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Water can be decomposed to its elements, H 2 and O 2 , using electrical energy or in a series of chemical reactions. The following sequence of reactions is one possibility: CaBr 2 (s) + H 2 O(g) → CaO(s) + 2 HBr(g) Hg( ℓ ) + 2 HBr(g) → HgBr 2 (s) + H 2 (g) HgBr 2 (s) + CaO(s) → HgO(s) + CaBr 2 (s) HgO(s) → Hg( ℓ ) + ½ O 2 (g) (a) Show that the net result of this series of reactions is the decomposition of water to its elements. (b) If you use 1000. kg of water, what mass of H 2 can be produced? (c) Calculate the value of Δ r H ° for each step in the series. Are the reactions predicted to be exo- or endothermic? Δ f H ° [CaBr 2 (s)] = –683.2 kJ/mol Δ f H ° [HgBr 2 (s)] = –169.5 kJ/mol (d) Comment on the commercial feasibility of using this series of reactions to produce H 2 (g) from water.

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Chemistry & Chemical Reactivity

9th Edition
John C. Kotz + 3 others
Publisher: Cengage Learning
ISBN: 9781133949640

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Chapter
Section
BuyFindarrow_forward

Chemistry & Chemical Reactivity

9th Edition
John C. Kotz + 3 others
Publisher: Cengage Learning
ISBN: 9781133949640
Chapter 5, Problem 108SCQ
Textbook Problem
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Water can be decomposed to its elements, H2 and O2, using electrical energy or in a series of chemical reactions. The following sequence of reactions is one possibility:

CaBr2(s) + H2O(g) → CaO(s) + 2 HBr(g)

Hg() + 2 HBr(g) → HgBr2(s) + H2(g)

HgBr2(s) + CaO(s) → HgO(s) + CaBr2(s)

HgO(s) → Hg() + ½ O2(g)

(a) Show that the net result of this series of reactions is the decomposition of water to its elements.

(b) If you use 1000. kg of water, what mass of H2 can be produced?

(c) Calculate the value of ΔrH° for each step in the series. Are the reactions predicted to be exo- or endothermic?

ΔfH° [CaBr2(s)] = –683.2 kJ/mol

ΔfH° [HgBr2(s)] = –169.5 kJ/mol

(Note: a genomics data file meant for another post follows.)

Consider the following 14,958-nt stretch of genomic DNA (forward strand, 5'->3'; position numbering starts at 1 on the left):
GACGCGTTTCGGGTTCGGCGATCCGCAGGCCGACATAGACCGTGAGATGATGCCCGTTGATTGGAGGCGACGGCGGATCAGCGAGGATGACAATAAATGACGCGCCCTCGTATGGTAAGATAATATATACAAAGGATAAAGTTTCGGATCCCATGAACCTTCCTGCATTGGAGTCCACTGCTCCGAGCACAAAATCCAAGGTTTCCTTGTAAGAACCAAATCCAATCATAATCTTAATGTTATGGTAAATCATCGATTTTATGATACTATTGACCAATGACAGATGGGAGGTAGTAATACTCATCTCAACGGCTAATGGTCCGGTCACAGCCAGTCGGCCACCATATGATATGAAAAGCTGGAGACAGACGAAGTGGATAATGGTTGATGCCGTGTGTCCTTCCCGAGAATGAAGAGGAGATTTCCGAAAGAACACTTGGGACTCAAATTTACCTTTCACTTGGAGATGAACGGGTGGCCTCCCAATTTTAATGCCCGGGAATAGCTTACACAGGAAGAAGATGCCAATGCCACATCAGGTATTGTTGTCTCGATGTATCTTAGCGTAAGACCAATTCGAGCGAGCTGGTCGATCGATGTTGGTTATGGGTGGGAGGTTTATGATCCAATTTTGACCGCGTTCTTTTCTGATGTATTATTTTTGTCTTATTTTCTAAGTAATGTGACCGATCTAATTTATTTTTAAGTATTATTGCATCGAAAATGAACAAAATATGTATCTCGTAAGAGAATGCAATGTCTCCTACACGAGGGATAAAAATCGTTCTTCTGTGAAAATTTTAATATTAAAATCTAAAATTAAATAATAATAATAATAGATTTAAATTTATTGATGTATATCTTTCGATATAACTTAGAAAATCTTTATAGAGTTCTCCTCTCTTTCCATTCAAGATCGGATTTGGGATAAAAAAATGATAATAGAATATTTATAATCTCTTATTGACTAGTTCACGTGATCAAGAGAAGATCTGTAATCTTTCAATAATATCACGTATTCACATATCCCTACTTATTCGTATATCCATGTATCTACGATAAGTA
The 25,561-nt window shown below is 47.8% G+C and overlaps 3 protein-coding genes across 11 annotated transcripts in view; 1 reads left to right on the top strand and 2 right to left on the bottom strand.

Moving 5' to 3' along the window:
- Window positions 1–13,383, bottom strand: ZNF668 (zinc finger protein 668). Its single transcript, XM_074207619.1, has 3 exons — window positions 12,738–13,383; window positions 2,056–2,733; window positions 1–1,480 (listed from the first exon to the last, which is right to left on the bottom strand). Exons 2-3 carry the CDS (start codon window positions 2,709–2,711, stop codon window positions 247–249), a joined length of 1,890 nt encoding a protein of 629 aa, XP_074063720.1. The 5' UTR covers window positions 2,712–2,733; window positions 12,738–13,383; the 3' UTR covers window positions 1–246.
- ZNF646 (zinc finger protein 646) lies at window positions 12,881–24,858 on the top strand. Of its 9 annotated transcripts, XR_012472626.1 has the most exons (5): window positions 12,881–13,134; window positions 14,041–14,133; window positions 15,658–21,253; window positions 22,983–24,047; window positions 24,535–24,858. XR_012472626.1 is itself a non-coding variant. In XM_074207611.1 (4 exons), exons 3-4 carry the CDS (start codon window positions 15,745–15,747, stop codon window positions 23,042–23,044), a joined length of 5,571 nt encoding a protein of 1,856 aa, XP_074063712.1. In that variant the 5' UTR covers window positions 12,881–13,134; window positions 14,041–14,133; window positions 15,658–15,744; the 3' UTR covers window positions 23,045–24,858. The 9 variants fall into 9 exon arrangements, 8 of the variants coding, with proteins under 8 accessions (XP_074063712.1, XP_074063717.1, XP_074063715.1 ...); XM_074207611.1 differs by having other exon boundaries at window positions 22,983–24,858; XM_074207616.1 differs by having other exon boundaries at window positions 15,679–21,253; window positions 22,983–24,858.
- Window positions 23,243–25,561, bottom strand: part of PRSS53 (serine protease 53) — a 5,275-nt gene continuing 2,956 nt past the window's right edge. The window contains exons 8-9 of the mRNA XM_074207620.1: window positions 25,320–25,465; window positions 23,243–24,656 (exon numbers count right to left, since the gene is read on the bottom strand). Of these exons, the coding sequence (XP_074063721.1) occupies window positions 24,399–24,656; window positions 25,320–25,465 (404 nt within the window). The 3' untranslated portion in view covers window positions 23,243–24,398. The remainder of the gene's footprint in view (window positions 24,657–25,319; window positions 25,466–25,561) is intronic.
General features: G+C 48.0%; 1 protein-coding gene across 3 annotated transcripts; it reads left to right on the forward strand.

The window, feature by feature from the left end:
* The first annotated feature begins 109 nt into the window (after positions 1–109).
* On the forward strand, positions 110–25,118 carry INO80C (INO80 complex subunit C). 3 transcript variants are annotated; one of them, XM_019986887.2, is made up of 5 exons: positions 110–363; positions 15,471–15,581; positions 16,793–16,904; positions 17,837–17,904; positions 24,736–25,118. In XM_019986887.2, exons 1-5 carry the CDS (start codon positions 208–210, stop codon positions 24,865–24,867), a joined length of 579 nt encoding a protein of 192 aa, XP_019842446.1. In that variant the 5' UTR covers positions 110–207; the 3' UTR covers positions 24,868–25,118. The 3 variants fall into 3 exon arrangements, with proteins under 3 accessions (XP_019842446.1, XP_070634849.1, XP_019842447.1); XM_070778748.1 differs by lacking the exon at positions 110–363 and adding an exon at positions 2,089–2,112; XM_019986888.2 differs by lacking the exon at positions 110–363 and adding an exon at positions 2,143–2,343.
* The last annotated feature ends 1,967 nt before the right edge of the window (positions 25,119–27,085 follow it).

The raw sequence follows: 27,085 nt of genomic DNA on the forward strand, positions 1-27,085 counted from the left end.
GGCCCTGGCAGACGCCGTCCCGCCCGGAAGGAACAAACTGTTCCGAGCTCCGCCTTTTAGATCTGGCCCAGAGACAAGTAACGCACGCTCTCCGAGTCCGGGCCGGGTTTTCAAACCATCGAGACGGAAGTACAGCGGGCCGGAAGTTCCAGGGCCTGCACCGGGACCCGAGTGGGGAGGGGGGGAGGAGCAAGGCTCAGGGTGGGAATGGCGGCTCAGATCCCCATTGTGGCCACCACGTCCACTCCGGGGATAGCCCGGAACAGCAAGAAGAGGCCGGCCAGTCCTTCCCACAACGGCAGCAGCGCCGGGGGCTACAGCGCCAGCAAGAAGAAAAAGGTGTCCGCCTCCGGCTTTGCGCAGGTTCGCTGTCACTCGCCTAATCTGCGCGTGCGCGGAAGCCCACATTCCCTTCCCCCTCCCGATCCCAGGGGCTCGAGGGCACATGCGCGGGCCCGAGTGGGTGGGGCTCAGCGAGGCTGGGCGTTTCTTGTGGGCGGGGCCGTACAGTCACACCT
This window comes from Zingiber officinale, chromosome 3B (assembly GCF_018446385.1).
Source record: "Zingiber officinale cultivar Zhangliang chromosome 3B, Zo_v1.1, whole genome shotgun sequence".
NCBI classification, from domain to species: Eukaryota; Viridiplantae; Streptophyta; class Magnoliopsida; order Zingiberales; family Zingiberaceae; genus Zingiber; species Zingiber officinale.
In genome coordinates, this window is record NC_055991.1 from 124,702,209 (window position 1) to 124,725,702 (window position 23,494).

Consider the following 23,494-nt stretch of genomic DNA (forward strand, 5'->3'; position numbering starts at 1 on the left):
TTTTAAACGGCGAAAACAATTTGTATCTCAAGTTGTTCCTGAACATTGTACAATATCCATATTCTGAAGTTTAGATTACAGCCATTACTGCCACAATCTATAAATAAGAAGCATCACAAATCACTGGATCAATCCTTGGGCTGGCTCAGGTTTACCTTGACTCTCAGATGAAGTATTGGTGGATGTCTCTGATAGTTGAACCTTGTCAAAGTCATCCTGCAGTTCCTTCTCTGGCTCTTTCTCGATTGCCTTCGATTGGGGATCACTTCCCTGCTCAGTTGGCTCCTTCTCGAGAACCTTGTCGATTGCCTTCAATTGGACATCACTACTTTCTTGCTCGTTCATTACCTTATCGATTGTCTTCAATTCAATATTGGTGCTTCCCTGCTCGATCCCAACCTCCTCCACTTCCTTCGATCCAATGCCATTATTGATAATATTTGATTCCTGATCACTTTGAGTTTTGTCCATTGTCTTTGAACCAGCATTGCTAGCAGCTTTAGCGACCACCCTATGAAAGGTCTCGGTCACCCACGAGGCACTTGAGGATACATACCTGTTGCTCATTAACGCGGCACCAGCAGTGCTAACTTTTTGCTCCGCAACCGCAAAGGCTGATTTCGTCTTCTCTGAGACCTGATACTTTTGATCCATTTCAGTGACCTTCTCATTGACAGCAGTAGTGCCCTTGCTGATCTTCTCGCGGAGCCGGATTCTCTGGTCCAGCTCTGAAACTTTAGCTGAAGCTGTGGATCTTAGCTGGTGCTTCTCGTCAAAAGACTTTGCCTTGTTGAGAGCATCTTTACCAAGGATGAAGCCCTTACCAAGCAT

(d) Comment on the commercial feasibility of using this series of reactions to produce H2(g) from water.

(a)

Interpretation Introduction

Interpretation:

To show the net result is the decomposition of water

Concept Introduction:

Heat energy required to raise the temperature of 1g of substance by 1K.Energy gained or lost can be calculated using the below equation.

  q=C×m×ΔT

Where, q= energy gained or lost for a given mass of substance (m), C =specific heat capacity, ΔT= change in temperature.

The standard molar enthalpy of formation is the enthalpy change ΔfH0 is the enthalpy change for the formation of 1mol of a compound directly from its component elements in their standard states. And is given by

                                 ΔrH0Chemistry & Chemical Reactivity, Chapter 5, Problem 108SCQ , additional homework tip  1ΣnΔfH0(products)-ΣnΔfH0(reactants)

Explanation of Solution

To show the net result is the decomposition of water.

Equation 1-2=A

A=CaBr2+H2O+HgCaO+HgBr2+H2

Equation A-3=

(b)

Interpretation Introduction

Interpretation:

If 1000Kg of water is used then identify the mass of H2 produced

Concept Introduction:

Heat energy required to raise the temperature of 1g of substance by 1K.Energy gained or lost can be calculated using the below equation.

                                                  q=C×m×ΔT

Where, q= energy gained or lost for a given mass of substance (m), C =specific heat capacity,ΔT= change in temperature.

The standard molar enthalpy of formation is the enthalpy change ΔfH0 is the enthalpy change for the formation of 1mol of a compound directly from its component elements in their standard states. And is given by

                                 ΔrH0Chemistry & Chemical Reactivity, Chapter 5, Problem 108SCQ , additional homework tip  2ΣnΔfH0(products)-ΣnΔfH0(reactants)

(c)

Interpretation Introduction

Interpretation:

The enthalpy of reaction has to be calculated.

Concept Introduction:

Heat energy required to raise the temperature of 1g of substance by 1K.Energy gained or lost can be calculated using the below equation.

                                                  q=C×m×ΔT

Where, q= energy gained or lost for a given mass of substance (m), C =specific heat capacity,ΔT= change in temperature.

The standard molar enthalpy of formation is the enthalpy change ΔfH0 is the enthalpy change for the formation of 1mol of a compound directly from its component elements in their standard states. And is given by

                                 ΔrH0Chemistry & Chemical Reactivity, Chapter 5, Problem 108SCQ , additional homework tip  3ΣnΔfH0(products)-ΣnΔfH0(reactants)

(d)

Interpretation Introduction

Interpretation:

Comment on the feasibility of using such a series of reaction to produce H2

Concept Introduction:

Heat energy required to raise the temperature of 1g of substance by 1K.Energy gained or lost can be calculated using the below equation.

  q=C×m×ΔT

Where, q= energy gained or lost for a given mass of substance (m), C =specific heat capacity,ΔT= change in temperature.

The standard molar enthalpy of formation is the enthalpy change ΔfH0 is the enthalpy change for the formation of 1mol a compound directly from its component elements in their standard states. And is given by

                                 ΔrH0Chemistry & Chemical Reactivity, Chapter 5, Problem 108SCQ , additional homework tip  4ΣnΔfH0(products)-ΣnΔfH0(reactants)

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Chapter 5 Solutions

Chemistry & Chemical Reactivity
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